I wanted to tell her no. I wanted to lie to Gladys or Dorothy, whatever this sweet old lady’s name was seated in my section, and say we were fresh out of ranch dressing, and the little cup of it that came with her large garden salad was the last drop. If I didn’t and obliged her request, it would mean walking back over to the kitchen window I avoided like the plague and speaking to him—Sean “Stitch” Molina. The keeper of the dressings. The cook at Whitecaps Restaurant. He hoarded the ranch back there, and the only way to get more of it was with words.
And we didn’t do words anymore. Not as of eight months ago.
So, instead of doing my job as a waitress, I contemplated the dishonest route, which could very well get me fired.
Was I willing to roll those dice? Maybe. It might be worth a shot. My boss, Nate, could overlook my wrongdoing. He was understanding enough.
We’re fresh out of ranch, I could tell the lady. And all other dressings, for that matter. I am so sorry. Could I maybe get you another refill? Or something else not located in the kitchen?
I thought on this plan—it could work. Maybe she would believe me. Or maybe she would rethink her request and decide she no longer needed more dressing.
Help a fellow woman out here, Millie. Christ.
“I just need a little bit more,” the lady requested with a gentle smile. “Would you be a dear? I won’t trouble you for anything else, I promise.”
“Of course,” I replied, the response compulsively leaving my tongue. I couldn’t fight it. I couldn’t lie. I’d feel terrible.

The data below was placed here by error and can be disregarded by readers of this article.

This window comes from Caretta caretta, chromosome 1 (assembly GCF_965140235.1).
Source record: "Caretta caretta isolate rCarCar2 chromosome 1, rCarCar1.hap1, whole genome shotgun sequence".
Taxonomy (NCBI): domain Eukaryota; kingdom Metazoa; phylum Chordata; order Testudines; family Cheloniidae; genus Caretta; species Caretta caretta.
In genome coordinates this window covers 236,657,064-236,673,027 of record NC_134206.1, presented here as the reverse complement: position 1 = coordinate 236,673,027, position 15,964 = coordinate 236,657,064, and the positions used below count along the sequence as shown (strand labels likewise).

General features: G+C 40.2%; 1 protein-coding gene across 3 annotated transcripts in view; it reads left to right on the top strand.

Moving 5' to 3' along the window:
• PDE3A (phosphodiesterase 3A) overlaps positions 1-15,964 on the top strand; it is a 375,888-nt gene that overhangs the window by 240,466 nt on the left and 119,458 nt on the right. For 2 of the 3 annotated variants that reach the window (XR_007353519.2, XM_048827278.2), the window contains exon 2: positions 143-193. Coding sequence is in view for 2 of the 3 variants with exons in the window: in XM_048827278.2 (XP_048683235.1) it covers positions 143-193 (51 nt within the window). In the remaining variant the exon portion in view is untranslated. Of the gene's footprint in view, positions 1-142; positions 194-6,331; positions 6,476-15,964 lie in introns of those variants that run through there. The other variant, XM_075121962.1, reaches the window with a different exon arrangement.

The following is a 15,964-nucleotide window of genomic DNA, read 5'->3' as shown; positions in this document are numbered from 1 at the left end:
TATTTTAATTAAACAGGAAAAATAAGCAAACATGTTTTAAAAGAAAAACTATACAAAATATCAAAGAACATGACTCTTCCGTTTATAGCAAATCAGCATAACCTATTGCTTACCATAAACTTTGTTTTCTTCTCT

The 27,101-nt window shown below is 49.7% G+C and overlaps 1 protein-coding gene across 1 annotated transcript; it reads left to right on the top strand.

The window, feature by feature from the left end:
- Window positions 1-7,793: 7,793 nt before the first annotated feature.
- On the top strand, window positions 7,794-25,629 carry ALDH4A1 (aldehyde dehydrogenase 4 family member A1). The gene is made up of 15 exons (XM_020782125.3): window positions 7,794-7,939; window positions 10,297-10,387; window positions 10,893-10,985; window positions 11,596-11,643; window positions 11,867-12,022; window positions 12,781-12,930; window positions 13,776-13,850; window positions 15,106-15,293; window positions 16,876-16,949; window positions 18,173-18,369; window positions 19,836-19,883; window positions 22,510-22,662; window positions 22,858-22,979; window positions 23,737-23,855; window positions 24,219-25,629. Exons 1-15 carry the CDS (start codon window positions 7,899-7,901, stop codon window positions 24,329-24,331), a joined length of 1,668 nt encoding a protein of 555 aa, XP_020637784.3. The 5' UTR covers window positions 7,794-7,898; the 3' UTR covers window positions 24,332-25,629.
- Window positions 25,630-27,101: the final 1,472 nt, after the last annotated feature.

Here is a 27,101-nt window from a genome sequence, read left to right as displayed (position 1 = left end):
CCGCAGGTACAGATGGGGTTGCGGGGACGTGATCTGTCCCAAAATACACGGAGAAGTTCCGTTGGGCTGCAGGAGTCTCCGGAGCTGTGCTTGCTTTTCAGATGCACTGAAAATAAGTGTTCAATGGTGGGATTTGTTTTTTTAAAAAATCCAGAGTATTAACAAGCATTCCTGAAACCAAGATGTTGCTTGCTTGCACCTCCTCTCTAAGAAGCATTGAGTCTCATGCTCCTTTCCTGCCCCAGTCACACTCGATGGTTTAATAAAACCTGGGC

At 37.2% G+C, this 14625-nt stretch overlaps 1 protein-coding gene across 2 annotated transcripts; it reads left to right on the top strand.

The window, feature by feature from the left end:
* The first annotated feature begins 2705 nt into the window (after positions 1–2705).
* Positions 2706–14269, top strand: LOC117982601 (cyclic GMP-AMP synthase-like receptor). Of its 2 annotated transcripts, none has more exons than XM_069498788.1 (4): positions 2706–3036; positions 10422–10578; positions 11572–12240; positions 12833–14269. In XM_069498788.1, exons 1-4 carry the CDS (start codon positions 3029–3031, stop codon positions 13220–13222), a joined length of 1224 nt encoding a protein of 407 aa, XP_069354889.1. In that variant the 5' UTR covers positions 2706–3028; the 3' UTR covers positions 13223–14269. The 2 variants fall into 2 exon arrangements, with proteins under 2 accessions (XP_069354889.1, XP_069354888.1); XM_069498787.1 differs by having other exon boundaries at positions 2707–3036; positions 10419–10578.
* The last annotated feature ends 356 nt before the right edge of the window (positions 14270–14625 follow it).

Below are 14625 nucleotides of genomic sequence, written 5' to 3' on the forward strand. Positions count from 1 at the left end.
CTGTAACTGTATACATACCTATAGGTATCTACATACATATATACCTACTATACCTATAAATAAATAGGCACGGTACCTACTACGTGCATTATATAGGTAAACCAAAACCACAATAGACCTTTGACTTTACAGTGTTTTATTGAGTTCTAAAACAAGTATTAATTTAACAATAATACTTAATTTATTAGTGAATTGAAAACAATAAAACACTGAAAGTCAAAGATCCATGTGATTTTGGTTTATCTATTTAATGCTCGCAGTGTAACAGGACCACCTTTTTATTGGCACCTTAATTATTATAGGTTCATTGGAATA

Besides, this was my job. If someone requested more ranch dressing, I got them more ranch dressing, even if it meant speaking to the man I was completely and pathetically infatuated with, no matter how badly it hurt me to do so.
I gave the lady a smile in return before moving away.
My steps were slow as I weaved between tables and headed toward the kitchen. I tried to keep my head down, to focus on the tile floor disappearing beneath my feet, but I couldn’t.
I had to look.
Who was I kidding? I wanted to look.
As I approached, Tori was leaning close to the window that separated Sean’s domain from everyone else’s. She slid two plates of food off the ledge, commenting, “Looks good. Thanks, Stitch,” before walking off to deliver her orders, winking at me as she passed.
Sean only went by Stitch when he was here, I was assuming. I wouldn’t know for sure since I’d never spent any time with him outside of work. It was a nickname Tori and I had given him when he’d cut himself a bunch of times during his first week on the job, and he didn’t seem to mind being called that.
Back then, he didn’t seem to mind a lot of things, like listening to me talk and talk about anything and everything, putting my problems on him in between waiting tables, my stresses, my fears, needing a person to vent to and him being the only person I wanted to vent to because of the way he listened and looked at me.
No one had ever seemed so interested in what I had to say before.
Like what I was saying meant everything to them. Like it was a privilege just to listen.
And no one had ever looked at me the way Sean did—glances that only ever lasted a few seconds at a time, but those few seconds of eye contact—holy crap. I thought my skin was going to combust it would tingle and heat up so quickly. The man had a stare unlike any stare. Equal parts intense and intimidating. But his eyes, sweet mother of God, his eyes were unreal, this rich, golden copper color. And when they were on you, you didn’t just see that beauty—you felt it.
It was a two-punch combo that turned me into a puddle. No man had ever affected me that way before.
And that effect wasn’t going away. I was still feeling it.
Even now with us not speaking to each other, or rather, with me not speaking and him not listening, I still couldn’t get Sean out of my head. I missed what we used to have, yes, but it was more than that. It was so much more.